I’ll also note that Hawpe is 31. Like so many Rockies, he came to the majors late, already in his prime at age 25. This served the Rockies well, as they were able to capture these primes cheaply, and have these players spent by the time they became free agents (see Garrett Atkins). Holding players in the minors is a good way for smaller markets to save money and still compete, but it also means it’s tough to build a good, long-term team.
This fits in with the point yesterday that the Rockies failed to recognize the proper time to trade both Hawpe and Atkins. As older players when they became full-time players, they weren't going to be the typical 28 year old big-time free agents no matter how good they became. This meant that the team controlled their peak seasons (26-28) rather cheaply, but that there was a high probability they'd experience age-related decline as they approached free agency (in their cases, at about 30-31 instead of 27-28).
As a consequence, there was a high probability that it would be hard to trade them and recoup value if they began to decline, or that, even if they performed well, they'd be too old to reach free agency (and get draft picks back) before becoming expensive road blocks for cheaper, as-good-or-better prospects.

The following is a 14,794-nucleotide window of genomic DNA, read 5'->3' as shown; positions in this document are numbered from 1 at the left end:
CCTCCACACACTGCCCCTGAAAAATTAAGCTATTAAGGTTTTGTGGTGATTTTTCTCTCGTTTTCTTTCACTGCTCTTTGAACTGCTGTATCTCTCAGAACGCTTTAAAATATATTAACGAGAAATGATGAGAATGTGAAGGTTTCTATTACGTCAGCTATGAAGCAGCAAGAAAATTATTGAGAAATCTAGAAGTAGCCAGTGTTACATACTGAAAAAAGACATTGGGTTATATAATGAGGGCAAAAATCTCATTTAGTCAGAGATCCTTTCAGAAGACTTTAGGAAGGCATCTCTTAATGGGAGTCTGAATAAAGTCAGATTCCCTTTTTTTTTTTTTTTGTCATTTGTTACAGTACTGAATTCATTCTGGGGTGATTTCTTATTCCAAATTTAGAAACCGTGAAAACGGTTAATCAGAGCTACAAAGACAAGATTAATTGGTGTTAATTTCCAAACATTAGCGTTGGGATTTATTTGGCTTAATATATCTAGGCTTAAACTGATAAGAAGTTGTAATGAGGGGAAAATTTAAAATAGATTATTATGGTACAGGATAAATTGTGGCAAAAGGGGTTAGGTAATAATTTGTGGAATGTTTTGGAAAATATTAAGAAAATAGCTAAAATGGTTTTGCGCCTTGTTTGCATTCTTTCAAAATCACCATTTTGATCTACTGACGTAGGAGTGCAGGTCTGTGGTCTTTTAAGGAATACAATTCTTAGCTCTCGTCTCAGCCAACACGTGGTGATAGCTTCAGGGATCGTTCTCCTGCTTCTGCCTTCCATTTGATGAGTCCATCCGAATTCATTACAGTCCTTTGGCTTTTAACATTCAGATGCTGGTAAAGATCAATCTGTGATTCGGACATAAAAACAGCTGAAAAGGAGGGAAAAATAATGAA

(Part of the supposition I'm basing this entire opinion is that the team could have gotten by with Dex/Smith/Cargo/EY2/Murton, etc. I'm aware that, in hindsight, the injuries and growing pains that have occurred made this a tenuous proposition, but Hawpe didn't add much to the OF this year aside from stellar April hitting, and thus, even with the way things have gone, Hawpe's absence wouldn't have changed the current outcome.)
No matter what, Hawpe and Atkins were going to get paid more money for declining performance. With a record payroll of $84M this year, the Rockies were due for an influx of cheap talent and a purge of older, more expensive players. It didn't need to be a Marlins-type burn the house down turnover, but over the past couple of years they should have recognized that the roster needed to be turned over a bit in order to a) be flexible, and b) not end up with a bloated, older payroll.
If it feels like it was too soon for Hawpe to go, it's because it was: we saw the best of him because he came up as a ready-to-go player, but we didn't get to see that much of him because he came up at a later age. If that's how the team does business, it's smart, but they need to be able to deal with the back-end of that method. And that means putting the fans through a little bit of pain in order to sustain a winner.